Let’s be honest, focusing on subjects such as school or work for long periods can, at times, be challenging to endure. It is relatively common for individuals to begin getting distracted or forget what they were doing altogether. Having trouble concentrating can be caused by common issues such as lack of sleep; however, if persistent, it can be a sign of anxiety or depression.
What is depression?
Depression is a fairly common yet severe mental health disorder that will affect how an individual feels, thinks, and acts. It can make an individual experience intense feelings of disinterest and sadness, physical and emotional challenges, and decreased overall functioning at home and work. Mental health disorders account for several of the top causes of disability in established market economies, such as the U.S., worldwide, and include:
- Major depression (also called clinical depression)
- Manic depression (also called bipolar disorder)
- Obsessive-compulsive disorder
Relationship between depression and loss of concentration
Loss of concentration is a sign of depression; it can quickly become a part of a rather negative cycle in which the loss of concentration evolves the severity of the depression.
Other common symptoms often associated with depression are feelings of hopelessness or complete loss of interest in activities you once loved. Depression severely interferes with concentration, making it harder and harder until you no longer see the point in trying. This leads to a downwards spiral; once an individual reaches this stage, it can be hard to escape this loop without some intervention.
Additionally, depression is also linked to anxiety. This results in individuals feeling guilty as they believe they aren’t getting enough work done due to their loss of concentration which results in them feeling anxious, which furthermore makes it harder to concentrate—a continuous negative loop that will not stop spiraling without professional intervention.
How to manage difficulty concentrating
Allowing your body to get the rest it deserves and needs is the first step to helping yourself. Allowing the body the time to repair itself by sleeping for a minimum of seven hours a night can help prevent individuals from getting distracted. If you are having trouble sleeping, here are some tips that may help:
- Stop using screens at least 30 minutes before you want to sleep; this includes your phone, laptop, tablet, and tv.
- Try to create a consistent pattern for when you want to go to sleep and wake back up. If you make a pattern, your mind and body will recognize the way and learn when to start shutting down and preparing for sleep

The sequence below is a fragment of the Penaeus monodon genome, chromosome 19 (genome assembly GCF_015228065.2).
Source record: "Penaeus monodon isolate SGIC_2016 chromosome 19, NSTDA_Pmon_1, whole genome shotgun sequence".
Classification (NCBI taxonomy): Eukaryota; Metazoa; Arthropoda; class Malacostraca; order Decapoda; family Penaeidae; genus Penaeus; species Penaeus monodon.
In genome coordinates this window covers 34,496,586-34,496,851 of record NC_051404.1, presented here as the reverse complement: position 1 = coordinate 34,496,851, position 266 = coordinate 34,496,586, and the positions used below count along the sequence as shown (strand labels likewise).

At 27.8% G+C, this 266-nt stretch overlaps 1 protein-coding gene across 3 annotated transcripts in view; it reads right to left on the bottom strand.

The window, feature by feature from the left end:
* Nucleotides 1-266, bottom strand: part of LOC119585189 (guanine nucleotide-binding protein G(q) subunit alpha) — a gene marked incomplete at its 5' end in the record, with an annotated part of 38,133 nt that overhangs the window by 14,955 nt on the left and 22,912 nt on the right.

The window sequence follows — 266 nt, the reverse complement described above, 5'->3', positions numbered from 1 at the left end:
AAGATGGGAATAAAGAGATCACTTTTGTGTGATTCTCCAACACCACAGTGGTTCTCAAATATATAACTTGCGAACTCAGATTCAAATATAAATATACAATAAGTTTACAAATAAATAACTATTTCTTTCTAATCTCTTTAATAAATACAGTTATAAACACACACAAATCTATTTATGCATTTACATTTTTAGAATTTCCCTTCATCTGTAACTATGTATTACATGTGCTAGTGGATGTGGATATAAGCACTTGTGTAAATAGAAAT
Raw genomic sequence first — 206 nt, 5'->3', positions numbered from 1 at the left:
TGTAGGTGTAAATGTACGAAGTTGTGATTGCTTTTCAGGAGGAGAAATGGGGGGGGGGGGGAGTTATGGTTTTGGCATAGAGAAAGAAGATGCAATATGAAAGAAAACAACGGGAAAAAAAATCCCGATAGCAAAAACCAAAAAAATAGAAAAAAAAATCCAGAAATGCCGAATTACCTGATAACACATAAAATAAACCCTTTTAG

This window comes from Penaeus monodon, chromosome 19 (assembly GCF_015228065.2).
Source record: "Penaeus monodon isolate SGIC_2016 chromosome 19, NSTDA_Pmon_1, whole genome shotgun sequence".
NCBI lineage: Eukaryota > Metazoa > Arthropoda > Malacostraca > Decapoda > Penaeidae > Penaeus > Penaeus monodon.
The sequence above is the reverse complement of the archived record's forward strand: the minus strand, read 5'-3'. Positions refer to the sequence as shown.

- Do not drink alcohol or any caffeine, and try to avoid eating a meal or any snack before you want to go to sleep.
- Ensure that the environment you sleep in is comfortable for you and that you can feel complete easy
Factors that can affect concentration
An individual’s ability to concentrate can be affected by factors such as lifestyle, chronic conditions, or medication. Common factors that have been documented to affect an individual’s concentration can include but are not limited to:
- Lack of sleep
- Major depressive disorder
- Chronic fatigue syndrome
When to seek professional intervention
Individuals must understand when their lack of concentration begins to disrupt their lives. Nobody needs to deal with anxiety or depression on their own. We would always advise that you receive medical intervention when the mental health disorder begins to keep you from
- Completing daily errands
- Concentrating during a conversion
If the symptoms last longer than three months, this would be an excellent time to start thinking about receiving help and getting an assessment to begin treatment.
Our final thought
There is an array of reasons why an individual may be experiencing problems with concentration; however, the first step is to figure out the root cause.
We all have days where we can’t seem to get anything done, nothing goes out the way, and we cant figure out why. However, you must remember that we are only human, so don’t be too hard on yourself if you slip up now and again.